Tax Filing Services CompleteTax 15% Off

by Dev Duff on February 24, 2012

Tax filing deadline this year is Tuesday, April 17th. A lot of us have already done the needful to file our tax returns. But if you are yet to file it, take advantage of the CompleteTax which is one of the best tax preparation method that results in a larger refund or smaller liability. On top of that, CompleteTax services are now available at 15% off for a limited time. Only 8 weeks of tax season to go, hurry! Also read some of the tax filing tips of 2012 that can help you save more on your returns.

CompleteTax 15% off discount

Thanks to the Extended Tax Season, you can file your tax returns by April 17th 2012. And CompleteTax offers the best services to file tax returns. ONLY ONE MORE MONTH customers can enjoy filing their taxes with the CompleteTax FREE Basic product, OR take an additional 15% off their Deluxe and Premium product offerings! Check the CompleteTax offers to save money on the best software for filing tax returns:

Save 15% on Deluxe tax filing package when you file at
Save 15% on your Federal tax return when you file at

Tax Filing Tips For 2012

Here are some tax filing tips recommended by

  • Tax Law Changes for 2011 Federal Tax Returns
    Before you file your 2011 federal income tax return in 2012, you should be aware of a few important tax changes that took effect in 2011. Check before you file for updates on any new legislation that may affect your tax return.
  • Education Tax Credits Help Pay Higher Education Costs
    Two federal tax credits may help you offset the costs of higher education for yourself or your dependents. These are the American Opportunity Credit and the Lifetime Learning Credit. read more
  • Six Tips on a Tax Credit for Retirement Savings
    If you make eligible contributions to an employer-sponsored retirement plan or to an individual retirement arrangement, you may be eligible for a tax credit, depending on your age and income.
  • Ten Things to Know About Capital Gains and Losses
    Did you know that almost everything you own and use for personal or investment purposes is a capital asset? Capital assets include a home, household furnishings and stocks and bonds held in a personal account. When you sell a capital asset, the difference between the amount you paid for the asset and its sales price is a capital gain or capital loss.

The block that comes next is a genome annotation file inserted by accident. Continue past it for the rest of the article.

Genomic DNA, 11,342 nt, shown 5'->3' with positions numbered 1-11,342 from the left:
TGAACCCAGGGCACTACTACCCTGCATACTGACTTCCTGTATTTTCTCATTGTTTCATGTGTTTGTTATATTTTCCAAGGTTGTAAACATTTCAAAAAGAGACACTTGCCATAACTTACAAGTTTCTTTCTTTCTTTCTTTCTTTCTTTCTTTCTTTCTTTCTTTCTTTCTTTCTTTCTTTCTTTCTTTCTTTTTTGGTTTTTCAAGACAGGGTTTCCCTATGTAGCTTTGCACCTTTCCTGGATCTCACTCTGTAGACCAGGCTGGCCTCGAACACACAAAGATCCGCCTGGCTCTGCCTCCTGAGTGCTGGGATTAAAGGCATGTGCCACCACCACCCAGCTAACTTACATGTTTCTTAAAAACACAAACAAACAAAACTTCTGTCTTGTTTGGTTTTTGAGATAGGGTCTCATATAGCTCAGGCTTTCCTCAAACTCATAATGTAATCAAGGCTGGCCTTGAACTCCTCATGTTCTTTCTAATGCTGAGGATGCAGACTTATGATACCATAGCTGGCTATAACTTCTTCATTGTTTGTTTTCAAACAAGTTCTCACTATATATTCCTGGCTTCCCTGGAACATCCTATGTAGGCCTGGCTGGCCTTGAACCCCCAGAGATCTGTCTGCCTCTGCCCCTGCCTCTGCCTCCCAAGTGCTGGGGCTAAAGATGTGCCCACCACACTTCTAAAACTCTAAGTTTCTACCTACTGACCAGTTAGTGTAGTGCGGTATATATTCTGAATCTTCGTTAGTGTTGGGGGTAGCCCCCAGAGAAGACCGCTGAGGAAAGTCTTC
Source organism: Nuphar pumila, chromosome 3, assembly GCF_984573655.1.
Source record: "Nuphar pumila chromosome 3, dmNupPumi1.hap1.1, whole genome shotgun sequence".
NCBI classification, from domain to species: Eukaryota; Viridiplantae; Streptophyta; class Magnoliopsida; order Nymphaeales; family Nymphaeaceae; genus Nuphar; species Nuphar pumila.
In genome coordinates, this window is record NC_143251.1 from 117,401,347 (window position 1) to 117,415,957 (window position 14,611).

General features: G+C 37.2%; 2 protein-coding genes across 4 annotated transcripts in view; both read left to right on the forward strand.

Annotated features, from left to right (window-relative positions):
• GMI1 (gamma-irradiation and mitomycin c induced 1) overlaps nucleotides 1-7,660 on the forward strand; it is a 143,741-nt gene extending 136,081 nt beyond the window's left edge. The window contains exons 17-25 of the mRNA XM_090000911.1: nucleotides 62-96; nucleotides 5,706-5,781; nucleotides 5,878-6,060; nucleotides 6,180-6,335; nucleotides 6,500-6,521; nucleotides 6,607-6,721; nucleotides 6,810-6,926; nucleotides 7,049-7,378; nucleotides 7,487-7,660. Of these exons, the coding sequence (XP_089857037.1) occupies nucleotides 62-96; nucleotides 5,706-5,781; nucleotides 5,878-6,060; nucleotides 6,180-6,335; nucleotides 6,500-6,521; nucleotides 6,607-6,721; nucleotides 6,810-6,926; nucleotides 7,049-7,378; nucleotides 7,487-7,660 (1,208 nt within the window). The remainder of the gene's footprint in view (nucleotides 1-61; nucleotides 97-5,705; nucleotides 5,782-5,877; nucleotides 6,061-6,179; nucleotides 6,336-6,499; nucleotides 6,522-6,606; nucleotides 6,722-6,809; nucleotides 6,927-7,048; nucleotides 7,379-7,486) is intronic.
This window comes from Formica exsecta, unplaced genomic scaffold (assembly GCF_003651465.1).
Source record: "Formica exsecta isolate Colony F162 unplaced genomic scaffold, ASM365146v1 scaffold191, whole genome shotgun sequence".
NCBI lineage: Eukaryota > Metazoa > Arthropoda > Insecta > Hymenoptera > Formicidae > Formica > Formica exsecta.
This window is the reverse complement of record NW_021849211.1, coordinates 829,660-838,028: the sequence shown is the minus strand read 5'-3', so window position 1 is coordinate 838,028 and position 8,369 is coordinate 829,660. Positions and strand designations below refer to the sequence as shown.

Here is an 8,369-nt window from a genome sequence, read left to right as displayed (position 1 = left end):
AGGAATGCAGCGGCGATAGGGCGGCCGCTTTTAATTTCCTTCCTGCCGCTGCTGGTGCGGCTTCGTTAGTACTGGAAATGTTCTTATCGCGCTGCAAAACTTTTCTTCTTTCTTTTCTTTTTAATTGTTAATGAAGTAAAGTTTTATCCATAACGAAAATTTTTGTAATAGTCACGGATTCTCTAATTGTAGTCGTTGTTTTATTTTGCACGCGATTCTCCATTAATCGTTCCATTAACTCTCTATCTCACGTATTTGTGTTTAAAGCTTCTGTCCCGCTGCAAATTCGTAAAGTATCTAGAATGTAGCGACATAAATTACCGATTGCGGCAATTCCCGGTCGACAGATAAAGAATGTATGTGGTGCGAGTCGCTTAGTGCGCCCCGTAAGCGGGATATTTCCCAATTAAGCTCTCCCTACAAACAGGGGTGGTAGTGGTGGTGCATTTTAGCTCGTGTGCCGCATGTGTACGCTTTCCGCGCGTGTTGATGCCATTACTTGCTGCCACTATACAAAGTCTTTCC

• Early Distribution from Retirement Plans May Have a Tax Impact
    Taxpayers may sometimes find themselves in situations when they need to withdraw money from their retirement plan early. What they may not realize is that that transaction may mean a tax impact when they file their return.
  • Eight Things to Know about Medical and Dental Expenses and Your Taxes
    If you, your spouse or dependents had significant medical or dental costs in 2011, you may be able to deduct those expenses when you file your tax return. Here are eight things the IRS wants you to know about medical and dental expenses and other benefits.
  • The Child Tax Credit: 11 Key Points
    The Child Tax Credit is available to eligible taxpayers with qualifying children under age 17. The IRS would like you to know these eleven facts about the child tax credit.
  • Eight Facts about New IRS Form 8949 and Schedule D
    The IRS has a new form taxpayers must use to report most capital gains and losses from transactions relating to investment property. In previous years, these transactions would have been reported on your IRS Schedule D or D-1, but for tax year 2011, use Form 8949, Sales and Other Dispositions of Capital Assets.
  • Seven Tips to Help You Determine if Your Social Security Benefits are Taxable
    Many people may not realize the Social Security benefits they received in 2011 may be taxable. All Social Security recipients should receive a Form SSA-1099 from the Social Security Administration which shows the total amount of their benefits. You can use this information to help you determine if your benefits are taxable.
  • Taxable or Non-Taxable Income?
    Although most income you receive is taxable and must be reported on your federal income tax return, there are some instances when income may not be taxable.
  • Safeguard Your Refund – Choose Direct Deposit
    Direct deposit is the fastest, safest way to receive your tax refund. When a taxpayer combines e-file and direct deposit, the IRS will likely issue your refund in as few as 10 days.
  • Five Tips for Recently Married or Divorced Taxpayers with a Name Change
    If you changed your name after a recent marriage or divorce, the IRS reminds you to take the necessary steps to ensure the name on your tax return matches the name registered with the Social Security Administration. A mismatch between the name shown on your tax return and the SSA records can cause problems in the processing of your return and may even delay your refund.
  • Check your Eligibility for EITC
    The Earned Income Tax Credit is a financial boost for workers earning $49,078 or less in 2011. Four of five eligible taxpayers filed for and received their EITC last year. The IRS wants you to get what you earned also, if you are eligible.

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